In December 2016, Congress passed legislation restricting the use of administrative leave for federal employees with the signing of the Administrative Leave Act of 2016.Before that, agencies granted paid excused absences (administrative leave) to employees. These new regulations proposed place additional restrictions on agencies regarding leave.
Administrative Leave Restrictions
Below is a summary of the new policy in the 2017 Defense Act regarding administrative leave.
- Administrative leave is separate from other forms of paid leave or excused absence already legislatively authorized.
- Agencies must record other forms of authorized excused absences separate from administrative leave.
- Investigative or notice leave is separate from administrative leave. These 2 categories could be used for extended excused absences because of personal issues. These categories are for completing an investigation or when an adverse action is proposed. In both cases, the agency must conclude the employee needs to be out of the office.
- It allows agencies to use investigative or notice leave through a multi-step process that involves escalating controls over its use.
- Agencies can’t use investigative or notice leave unless certain criteria are met.
- Notice leave is used when government interests are jeopardized. This includes continued presence of the threatening employee, possible destruction of evidence, or loss or damage to government property.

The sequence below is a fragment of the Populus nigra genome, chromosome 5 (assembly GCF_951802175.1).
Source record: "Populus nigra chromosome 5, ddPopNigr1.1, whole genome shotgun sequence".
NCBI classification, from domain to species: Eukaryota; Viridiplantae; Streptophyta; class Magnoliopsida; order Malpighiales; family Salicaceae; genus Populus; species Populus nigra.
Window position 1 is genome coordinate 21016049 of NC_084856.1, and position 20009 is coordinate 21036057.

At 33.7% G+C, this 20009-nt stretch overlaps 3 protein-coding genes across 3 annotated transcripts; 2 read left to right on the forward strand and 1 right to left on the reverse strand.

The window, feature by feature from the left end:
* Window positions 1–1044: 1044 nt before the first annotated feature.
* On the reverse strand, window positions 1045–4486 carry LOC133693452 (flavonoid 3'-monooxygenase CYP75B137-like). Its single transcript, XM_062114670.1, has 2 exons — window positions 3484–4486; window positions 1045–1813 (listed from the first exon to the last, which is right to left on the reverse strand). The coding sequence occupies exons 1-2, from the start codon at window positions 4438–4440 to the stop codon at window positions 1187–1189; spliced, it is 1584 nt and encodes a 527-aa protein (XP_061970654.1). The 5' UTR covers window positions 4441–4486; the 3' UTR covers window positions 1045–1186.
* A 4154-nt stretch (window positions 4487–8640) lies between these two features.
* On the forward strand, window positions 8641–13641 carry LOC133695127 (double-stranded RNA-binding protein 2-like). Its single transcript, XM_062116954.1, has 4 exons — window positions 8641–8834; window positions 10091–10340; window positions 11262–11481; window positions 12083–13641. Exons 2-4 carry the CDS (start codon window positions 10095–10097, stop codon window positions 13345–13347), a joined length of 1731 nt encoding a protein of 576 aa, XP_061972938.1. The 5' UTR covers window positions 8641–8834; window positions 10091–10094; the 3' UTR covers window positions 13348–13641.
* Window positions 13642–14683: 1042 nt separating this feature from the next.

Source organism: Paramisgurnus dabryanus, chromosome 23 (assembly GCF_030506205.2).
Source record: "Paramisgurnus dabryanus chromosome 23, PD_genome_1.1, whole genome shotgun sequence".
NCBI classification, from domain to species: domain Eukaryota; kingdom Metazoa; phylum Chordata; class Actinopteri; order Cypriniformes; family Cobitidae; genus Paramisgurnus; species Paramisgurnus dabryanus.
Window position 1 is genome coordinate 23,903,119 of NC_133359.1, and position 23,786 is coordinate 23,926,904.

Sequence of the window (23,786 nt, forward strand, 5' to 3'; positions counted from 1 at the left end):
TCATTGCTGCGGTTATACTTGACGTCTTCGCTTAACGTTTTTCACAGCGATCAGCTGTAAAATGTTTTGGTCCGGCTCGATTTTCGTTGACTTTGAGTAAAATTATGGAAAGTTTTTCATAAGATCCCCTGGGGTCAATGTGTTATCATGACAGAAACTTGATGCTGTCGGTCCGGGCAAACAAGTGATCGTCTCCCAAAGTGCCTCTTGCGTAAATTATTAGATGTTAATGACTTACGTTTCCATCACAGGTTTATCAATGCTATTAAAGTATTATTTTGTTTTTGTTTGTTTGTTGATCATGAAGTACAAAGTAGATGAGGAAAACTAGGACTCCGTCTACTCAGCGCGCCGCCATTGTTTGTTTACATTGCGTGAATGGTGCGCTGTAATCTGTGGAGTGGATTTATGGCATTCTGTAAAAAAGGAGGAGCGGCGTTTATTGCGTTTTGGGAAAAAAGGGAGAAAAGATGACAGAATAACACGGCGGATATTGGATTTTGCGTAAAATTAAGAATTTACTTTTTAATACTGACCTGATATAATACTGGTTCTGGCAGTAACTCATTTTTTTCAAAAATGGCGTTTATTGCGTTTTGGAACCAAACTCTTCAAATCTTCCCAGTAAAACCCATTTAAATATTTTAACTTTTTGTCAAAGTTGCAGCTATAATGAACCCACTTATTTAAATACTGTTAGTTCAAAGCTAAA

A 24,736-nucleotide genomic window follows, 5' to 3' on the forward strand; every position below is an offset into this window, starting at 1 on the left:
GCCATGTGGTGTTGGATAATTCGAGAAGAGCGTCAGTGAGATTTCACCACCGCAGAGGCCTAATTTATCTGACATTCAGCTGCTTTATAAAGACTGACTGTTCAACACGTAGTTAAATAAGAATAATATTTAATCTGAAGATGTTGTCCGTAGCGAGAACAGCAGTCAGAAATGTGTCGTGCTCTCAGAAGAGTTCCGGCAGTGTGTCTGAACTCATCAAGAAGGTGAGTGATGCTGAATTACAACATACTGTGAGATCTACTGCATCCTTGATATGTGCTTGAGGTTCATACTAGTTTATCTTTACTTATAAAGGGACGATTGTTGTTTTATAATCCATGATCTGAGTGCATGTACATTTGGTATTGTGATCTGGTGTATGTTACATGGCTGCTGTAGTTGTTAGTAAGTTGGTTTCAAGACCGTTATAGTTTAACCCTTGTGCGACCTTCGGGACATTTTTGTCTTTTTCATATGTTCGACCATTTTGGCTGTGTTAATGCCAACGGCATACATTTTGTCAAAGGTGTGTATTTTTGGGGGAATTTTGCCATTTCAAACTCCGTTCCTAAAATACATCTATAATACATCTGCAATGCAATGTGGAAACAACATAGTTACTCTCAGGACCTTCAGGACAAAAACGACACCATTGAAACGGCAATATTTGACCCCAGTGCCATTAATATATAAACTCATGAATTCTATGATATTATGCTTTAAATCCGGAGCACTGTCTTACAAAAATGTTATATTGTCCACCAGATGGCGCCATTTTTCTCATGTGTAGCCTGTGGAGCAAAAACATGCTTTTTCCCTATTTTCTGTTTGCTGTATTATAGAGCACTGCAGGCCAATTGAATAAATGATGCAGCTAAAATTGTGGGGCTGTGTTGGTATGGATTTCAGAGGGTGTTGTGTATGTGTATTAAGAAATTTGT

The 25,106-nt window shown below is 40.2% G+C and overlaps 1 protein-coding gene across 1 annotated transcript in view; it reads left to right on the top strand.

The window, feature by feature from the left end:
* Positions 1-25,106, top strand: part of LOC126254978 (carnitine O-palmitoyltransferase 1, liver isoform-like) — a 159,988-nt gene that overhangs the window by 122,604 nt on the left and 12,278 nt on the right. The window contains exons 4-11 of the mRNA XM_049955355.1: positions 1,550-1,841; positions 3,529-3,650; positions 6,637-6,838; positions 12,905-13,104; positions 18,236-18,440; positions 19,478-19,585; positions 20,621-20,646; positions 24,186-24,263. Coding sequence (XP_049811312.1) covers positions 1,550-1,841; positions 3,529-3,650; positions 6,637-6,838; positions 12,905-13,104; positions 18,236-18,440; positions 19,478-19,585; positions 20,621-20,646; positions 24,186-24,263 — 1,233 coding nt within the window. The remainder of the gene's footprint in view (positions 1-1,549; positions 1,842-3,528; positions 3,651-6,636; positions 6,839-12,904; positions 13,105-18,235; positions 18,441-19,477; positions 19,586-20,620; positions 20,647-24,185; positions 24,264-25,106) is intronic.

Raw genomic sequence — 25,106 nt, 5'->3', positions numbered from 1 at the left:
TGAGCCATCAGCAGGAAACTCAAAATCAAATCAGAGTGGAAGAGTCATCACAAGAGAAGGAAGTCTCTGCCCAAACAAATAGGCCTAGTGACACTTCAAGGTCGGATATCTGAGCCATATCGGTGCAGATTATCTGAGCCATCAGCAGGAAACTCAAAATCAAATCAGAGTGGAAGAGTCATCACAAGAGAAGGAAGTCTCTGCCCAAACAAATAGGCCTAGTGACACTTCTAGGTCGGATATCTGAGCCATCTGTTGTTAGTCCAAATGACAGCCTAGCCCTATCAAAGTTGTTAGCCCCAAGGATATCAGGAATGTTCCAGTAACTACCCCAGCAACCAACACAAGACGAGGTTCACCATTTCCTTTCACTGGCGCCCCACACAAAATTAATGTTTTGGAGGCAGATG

- It directs agencies to consider options prior to use of investigative or notice leave. These options include assigning duties in which the employee is no longer a threat or allowing the employee to telework.
- It requires agencies to provide the employee with an explanation of why they are being placed on investigative/notice leave. Records of these new forms of leave must be kept by the agency.
Limitations on Administrative Leave
Under the proposed regulations, an agency may not place an employee on administrative leave to investigate misconduct or performance for more than 10 calendar days in a calendar year. If the investigation is ongoing, the agency may decide to allow the employee to telework. And the agency may put an employee on investigative leave which can be used for 3-30-day increments.
The proposed legislation states, “These two types of leave (investigative and notice leave) may be used only when an authorized agency official determines, through evaluation of baseline factors, that the continued presence of the employee in the workplace may pose a threat to the employee, or others, result in destruction of evidence relevant to an investigation, result in loss or damage to government property, or otherwise jeopardize legitimate government interests. Before using these two types of leave, agencies must consider options to avoid or minimize the use of paid leave, such as changing the employee’s duties or work location.”
Weather and Safety Leave
This type of leave is for situations where an agency determines employees can’t travel safely to and from, or perform work at, their normal work site, a telework site, or other approved location because of severe weather or another emergency. There are no time limitations for this type of leave.
It can only be granted within an employees’ tour of duty, established for purposes of charging annual and sick leave. Meaning, for full-time employees, the tour of duty is either a 40-hour basic workweek basic work requirement for employees on a flexible or compressed work schedule or an uncommon tour of duty.
Agencies can’t grant weather/safety leave for hours during which employees are on other preapproved leave or paid time off. They also can’t approve a request to cancel pre-approved leave or paid time off if the agency determines the request is primarily for the purpose of obtaining weather and safety leave instead of using another kind of leave such as sick or annual leave.